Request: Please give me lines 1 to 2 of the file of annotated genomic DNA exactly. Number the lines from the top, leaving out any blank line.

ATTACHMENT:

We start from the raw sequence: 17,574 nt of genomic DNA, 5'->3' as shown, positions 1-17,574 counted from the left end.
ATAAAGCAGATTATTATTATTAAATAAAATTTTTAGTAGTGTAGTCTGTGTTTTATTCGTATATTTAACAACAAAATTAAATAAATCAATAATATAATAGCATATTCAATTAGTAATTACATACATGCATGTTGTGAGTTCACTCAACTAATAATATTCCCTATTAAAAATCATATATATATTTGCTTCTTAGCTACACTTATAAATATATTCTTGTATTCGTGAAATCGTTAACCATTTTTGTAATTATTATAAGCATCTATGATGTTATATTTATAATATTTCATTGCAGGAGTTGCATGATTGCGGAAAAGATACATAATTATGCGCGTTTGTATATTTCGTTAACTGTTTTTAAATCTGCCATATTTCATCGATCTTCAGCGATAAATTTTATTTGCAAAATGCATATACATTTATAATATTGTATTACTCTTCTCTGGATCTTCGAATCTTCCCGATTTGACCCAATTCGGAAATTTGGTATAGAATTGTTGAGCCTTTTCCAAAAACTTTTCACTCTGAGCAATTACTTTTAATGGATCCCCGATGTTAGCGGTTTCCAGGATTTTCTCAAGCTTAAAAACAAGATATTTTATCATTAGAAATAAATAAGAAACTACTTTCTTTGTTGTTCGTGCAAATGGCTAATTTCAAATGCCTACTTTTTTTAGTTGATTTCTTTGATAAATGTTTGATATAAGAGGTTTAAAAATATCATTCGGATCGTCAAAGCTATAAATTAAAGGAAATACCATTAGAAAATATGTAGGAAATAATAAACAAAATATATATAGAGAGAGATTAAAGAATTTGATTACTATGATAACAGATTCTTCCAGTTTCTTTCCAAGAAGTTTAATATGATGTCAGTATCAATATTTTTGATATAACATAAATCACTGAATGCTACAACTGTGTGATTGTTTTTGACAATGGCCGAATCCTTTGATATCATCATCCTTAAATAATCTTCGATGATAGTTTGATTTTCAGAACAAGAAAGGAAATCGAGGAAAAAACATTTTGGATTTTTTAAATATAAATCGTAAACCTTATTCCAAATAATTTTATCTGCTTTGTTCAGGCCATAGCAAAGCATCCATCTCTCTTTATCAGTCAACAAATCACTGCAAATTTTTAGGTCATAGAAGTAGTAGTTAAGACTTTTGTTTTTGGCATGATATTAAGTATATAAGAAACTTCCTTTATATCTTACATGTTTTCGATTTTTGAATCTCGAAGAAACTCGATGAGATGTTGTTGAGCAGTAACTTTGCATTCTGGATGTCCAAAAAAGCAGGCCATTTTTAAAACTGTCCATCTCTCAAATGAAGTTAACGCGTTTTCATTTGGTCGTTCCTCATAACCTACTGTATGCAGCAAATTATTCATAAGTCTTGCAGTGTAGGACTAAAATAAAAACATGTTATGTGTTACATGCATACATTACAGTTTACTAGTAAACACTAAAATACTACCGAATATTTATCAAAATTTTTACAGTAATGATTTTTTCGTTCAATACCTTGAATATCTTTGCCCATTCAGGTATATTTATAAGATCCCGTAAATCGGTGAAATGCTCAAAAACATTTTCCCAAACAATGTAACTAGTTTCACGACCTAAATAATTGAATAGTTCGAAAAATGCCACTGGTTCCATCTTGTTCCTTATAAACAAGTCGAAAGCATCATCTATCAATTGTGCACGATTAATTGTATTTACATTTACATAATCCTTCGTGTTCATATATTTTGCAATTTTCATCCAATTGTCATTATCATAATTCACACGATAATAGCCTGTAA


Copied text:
We start from the raw sequence: 17,574 nt of genomic DNA, 5'->3' as shown, positions 1-17,574 counted from the left end.
ATAAAGCAGATTATTATTATTAAATAAAATTTTTAGTAGTGTAGTCTGTGTTTTATTCGTATATTTAACAACAAAATTAAATAAATCAATAATATAATAGCATATTCAATTAGTAATTACATACATGCATGTTGTGAGTTCACTCAACTAATAATATTCCCTATTAAAAATCATATATATATTTGCTTCTTAGCTACACTTATAAATATATTCTTGTATTCGTGAAATCGTTAACCATTTTTGTAATTATTATAAGCATCTATGATGTTATATTTATAATATTTCATTGCAGGAGTTGCATGATTGCGGAAAAGATACATAATTATGCGCGTTTGTATATTTCGTTAACTGTTTTTAAATCTGCCATATTTCATCGATCTTCAGCGATAAATTTTATTTGCAAAATGCATATACATTTATAATATTGTATTACTCTTCTCTGGATCTTCGAATCTTCCCGATTTGACCCAATTCGGAAATTTGGTATAGAATTGTTGAGCCTTTTCCAAAAACTTTTCACTCTGAGCAATTACTTTTAATGGATCCCCGATGTTAGCGGTTTCCAGGATTTTCTCAAGCTTAAAAACAAGATATTTTATCATTAGAAATAAATAAGAAACTACTTTCTTTGTTGTTCGTGCAAATGGCTAATTTCAAATGCCTACTTTTTTTAGTTGATTTCTTTGATAAATGTTTGATATAAGAGGTTTAAAAATATCATTCGGATCGTCAAAGCTATAAATTAAAGGAAATACCATTAGAAAATATGTAGGAAATAATAAACAAAATATATATAGAGAGAGATTAAAGAATTTGATTACTATGATAACAGATTCTTCCAGTTTCTTTCCAAGAAGTTTAATATGATGTCAGTATCAATATTTTTGATATAACATAAATCACTGAATGCTACAACTGTGTGATTGTTTTTGACAATGGCCGAATCCTTTGATATCATCATCCTTAAATAATCTTCGATGATAGTTTGATTTTCAGAACAAGAAAGGAAATCGAGGAAAAAACATTTTGGATTTTTTAAATATAAATCGTAAACCTTATTCCAAATAATTTTATCTGCTTTGTTCAGGCCATAGCAAAGCATCCATCTCTCTTTATCAGTCAACAAATCACTGCAAATTTTTAGGTCATAGAAGTAGTAGTTAAGACTTTTGTTTTTGGCATGATATTAAGTATATAAGAAACTTCCTTTATATCTTACATGTTTTCGATTTTTGAATCTCGAAGAAACTCGATGAGATGTTGTTGAGCAGTAACTTTGCATTCTGGATGTCCAAAAAAGCAGGCCATTTTTAAAACTGTCCATCTCTCAAATGAAGTTAACGCGTTTTCATTTGGTCGTTCCTCATAACCTACTGTATGCAGCAAATTATTCATAAGTCTTGCAGTGTAGGACTAAAATAAAAACATGTTATGTGTTACATGCATACATTACAGTTTACTAGTAAACACTAAAATACTACCGAATATTTATCAAAATTTTTACAGTAATGATTTTTTCGTTCAATACCTTGAATATCTTTGCCCATTCAGGTATATTTATAAGATCCCGTAAATCGGTGAAATGCTCAAAAACATTTTCCCAAACAATGTAACTAGTTTCACGACCTAAATAATTGAATAGTTCGAAAAATGCCACTGGTTCCATCTTGTTCCTTATAAACAAGTCGAAAGCATCATCTATCAATTGTGCACGATTAATTGTATTTACATTTACATAATCCTTCGTGTTCATATATTTTGCAATTTTCATCCAATTGTCATTATCATAATTCACACGATAATAGCCTGTAA